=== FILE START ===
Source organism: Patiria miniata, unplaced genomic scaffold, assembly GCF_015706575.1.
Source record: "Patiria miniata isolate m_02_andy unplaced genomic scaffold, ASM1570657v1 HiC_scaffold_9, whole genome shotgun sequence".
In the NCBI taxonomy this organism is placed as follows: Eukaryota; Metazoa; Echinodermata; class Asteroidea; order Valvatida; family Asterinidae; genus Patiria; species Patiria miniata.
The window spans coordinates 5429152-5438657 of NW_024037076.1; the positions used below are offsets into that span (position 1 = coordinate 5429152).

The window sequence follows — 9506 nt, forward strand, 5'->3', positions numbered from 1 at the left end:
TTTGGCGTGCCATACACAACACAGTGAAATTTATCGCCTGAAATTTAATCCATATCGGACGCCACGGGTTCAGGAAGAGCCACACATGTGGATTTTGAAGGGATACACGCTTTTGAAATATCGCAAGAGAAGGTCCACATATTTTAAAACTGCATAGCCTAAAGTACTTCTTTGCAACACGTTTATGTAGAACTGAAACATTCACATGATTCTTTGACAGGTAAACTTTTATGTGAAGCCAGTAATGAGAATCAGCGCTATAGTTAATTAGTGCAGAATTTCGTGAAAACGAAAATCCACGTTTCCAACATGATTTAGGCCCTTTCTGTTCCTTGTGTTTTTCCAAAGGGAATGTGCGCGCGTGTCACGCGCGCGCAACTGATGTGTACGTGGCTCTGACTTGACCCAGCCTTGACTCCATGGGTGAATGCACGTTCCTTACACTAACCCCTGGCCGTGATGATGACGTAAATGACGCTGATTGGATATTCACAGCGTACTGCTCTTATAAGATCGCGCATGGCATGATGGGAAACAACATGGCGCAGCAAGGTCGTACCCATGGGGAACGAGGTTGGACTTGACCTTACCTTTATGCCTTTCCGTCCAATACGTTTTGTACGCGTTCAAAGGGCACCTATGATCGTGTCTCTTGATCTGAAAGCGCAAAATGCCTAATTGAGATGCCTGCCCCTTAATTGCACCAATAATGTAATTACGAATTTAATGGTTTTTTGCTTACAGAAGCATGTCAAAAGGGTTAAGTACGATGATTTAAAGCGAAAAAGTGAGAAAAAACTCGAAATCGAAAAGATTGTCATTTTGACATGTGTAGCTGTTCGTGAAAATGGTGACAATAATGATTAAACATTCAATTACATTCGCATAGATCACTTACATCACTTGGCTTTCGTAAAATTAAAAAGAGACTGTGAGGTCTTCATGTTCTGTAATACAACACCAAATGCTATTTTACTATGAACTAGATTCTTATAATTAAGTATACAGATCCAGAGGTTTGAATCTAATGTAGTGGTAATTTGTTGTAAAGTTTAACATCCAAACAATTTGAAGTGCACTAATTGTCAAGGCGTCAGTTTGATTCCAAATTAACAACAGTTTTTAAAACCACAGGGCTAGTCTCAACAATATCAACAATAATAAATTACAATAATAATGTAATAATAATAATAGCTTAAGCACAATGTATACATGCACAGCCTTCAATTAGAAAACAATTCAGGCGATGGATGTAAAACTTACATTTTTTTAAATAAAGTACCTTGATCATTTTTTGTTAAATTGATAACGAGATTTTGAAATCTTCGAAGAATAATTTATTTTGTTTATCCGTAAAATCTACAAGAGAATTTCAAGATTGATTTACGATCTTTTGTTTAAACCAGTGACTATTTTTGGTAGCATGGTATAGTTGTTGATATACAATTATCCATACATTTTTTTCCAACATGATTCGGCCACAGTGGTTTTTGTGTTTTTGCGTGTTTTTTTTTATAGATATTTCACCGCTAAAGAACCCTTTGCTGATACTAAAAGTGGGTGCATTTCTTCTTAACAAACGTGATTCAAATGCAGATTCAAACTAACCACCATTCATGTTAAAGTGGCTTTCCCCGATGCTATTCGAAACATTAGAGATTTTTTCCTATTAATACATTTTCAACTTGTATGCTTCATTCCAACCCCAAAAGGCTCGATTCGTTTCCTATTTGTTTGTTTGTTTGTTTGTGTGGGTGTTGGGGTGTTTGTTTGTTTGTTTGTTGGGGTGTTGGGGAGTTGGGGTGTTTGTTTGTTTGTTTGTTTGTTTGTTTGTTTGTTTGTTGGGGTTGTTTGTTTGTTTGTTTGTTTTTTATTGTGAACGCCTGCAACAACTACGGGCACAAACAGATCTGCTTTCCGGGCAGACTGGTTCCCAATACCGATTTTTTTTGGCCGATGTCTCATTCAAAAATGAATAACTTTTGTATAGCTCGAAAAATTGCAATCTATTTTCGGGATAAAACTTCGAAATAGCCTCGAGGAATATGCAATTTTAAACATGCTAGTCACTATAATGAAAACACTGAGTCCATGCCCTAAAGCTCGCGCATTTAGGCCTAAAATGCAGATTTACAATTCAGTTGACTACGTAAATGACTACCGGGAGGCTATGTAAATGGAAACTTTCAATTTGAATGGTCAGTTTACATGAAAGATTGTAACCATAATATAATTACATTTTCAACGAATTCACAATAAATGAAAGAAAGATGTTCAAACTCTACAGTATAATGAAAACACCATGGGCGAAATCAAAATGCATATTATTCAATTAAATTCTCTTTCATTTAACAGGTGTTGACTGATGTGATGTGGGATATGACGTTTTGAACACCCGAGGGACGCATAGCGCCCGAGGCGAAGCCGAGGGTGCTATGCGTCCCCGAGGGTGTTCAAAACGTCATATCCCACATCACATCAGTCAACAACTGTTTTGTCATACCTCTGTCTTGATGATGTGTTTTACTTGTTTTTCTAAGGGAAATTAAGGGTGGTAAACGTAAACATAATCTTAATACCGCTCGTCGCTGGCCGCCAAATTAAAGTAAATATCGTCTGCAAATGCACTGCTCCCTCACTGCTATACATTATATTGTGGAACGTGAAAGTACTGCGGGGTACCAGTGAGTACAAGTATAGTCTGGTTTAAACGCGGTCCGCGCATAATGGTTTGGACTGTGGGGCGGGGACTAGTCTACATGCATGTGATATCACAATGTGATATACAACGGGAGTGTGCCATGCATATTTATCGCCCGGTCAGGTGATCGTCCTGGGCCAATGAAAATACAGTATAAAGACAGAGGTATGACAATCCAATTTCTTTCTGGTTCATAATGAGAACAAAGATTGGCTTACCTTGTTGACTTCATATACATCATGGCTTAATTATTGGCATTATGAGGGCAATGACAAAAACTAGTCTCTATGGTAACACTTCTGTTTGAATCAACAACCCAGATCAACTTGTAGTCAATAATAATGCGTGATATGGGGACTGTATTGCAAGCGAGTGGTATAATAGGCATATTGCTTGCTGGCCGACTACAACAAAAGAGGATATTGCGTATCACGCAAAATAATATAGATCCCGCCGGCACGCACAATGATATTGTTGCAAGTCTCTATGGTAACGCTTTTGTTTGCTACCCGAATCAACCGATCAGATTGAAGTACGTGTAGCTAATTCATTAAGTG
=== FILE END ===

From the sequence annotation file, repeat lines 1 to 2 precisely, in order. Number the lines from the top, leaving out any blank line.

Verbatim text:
Source organism: Patiria miniata, unplaced genomic scaffold, assembly GCF_015706575.1.
Source record: "Patiria miniata isolate m_02_andy unplaced genomic scaffold, ASM1570657v1 HiC_scaffold_9, whole genome shotgun sequence".